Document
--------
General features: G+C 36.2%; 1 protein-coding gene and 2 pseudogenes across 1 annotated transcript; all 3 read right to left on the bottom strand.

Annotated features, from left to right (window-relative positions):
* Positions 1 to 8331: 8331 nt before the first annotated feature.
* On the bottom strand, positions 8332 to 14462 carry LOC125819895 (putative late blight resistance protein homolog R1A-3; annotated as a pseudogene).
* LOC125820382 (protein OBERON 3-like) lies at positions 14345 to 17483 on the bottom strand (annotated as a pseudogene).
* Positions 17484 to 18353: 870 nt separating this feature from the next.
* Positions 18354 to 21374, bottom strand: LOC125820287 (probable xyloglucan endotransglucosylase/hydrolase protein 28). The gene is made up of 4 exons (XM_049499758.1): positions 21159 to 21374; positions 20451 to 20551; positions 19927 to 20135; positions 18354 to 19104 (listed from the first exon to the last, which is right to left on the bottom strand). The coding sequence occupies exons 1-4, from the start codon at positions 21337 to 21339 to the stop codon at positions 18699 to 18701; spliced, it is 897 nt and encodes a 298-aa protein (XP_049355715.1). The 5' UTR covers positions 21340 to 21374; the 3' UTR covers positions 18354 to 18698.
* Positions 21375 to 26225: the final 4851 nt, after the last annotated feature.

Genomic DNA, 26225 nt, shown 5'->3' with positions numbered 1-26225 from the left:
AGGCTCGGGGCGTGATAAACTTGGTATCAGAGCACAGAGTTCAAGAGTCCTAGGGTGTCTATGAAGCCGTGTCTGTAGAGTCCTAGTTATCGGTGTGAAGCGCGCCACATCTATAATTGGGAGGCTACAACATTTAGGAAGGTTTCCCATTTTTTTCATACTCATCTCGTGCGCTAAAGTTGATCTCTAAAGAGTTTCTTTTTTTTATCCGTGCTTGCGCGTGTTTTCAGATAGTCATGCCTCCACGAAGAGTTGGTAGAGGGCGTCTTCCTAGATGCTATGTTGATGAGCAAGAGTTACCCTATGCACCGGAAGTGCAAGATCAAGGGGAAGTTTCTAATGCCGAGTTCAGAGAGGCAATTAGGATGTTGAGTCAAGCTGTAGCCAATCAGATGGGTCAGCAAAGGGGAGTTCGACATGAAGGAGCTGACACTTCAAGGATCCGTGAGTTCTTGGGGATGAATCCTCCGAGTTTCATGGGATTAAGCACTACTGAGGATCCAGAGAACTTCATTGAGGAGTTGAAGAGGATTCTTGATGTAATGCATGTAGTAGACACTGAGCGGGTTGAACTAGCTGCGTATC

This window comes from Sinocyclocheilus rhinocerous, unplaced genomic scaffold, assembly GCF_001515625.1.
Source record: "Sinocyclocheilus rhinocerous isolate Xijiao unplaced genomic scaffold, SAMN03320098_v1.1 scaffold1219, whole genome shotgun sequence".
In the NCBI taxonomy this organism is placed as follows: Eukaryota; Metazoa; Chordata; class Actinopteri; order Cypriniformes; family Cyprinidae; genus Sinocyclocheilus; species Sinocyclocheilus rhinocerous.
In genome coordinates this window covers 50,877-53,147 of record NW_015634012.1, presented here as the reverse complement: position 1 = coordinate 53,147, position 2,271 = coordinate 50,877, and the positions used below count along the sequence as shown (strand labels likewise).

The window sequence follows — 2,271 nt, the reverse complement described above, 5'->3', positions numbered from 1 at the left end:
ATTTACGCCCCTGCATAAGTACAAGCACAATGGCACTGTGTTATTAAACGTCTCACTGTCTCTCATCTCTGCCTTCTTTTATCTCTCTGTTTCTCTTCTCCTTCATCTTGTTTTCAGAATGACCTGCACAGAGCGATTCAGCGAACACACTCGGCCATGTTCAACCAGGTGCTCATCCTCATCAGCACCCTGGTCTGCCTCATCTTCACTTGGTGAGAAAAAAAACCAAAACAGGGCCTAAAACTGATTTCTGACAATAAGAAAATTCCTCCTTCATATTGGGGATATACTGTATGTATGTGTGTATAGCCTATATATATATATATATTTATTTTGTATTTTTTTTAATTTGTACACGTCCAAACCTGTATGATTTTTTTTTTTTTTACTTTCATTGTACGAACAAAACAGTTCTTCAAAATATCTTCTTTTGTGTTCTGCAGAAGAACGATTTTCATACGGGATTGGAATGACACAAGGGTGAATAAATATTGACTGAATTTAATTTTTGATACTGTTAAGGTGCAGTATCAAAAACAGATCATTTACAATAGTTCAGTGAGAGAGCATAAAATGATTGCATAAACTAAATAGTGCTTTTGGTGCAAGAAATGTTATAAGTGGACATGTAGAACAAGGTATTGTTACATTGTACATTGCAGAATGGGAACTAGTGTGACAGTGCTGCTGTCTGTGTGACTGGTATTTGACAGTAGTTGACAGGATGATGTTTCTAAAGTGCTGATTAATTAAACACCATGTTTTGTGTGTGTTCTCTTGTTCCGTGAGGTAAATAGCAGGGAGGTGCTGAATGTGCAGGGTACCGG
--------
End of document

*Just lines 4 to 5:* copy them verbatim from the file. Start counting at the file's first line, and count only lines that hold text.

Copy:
* On the bottom strand, positions 8332 to 14462 carry LOC125819895 (putative late blight resistance protein homolog R1A-3; annotated as a pseudogene).
* LOC125820382 (protein OBERON 3-like) lies at positions 14345 to 17483 on the bottom strand (annotated as a pseudogene).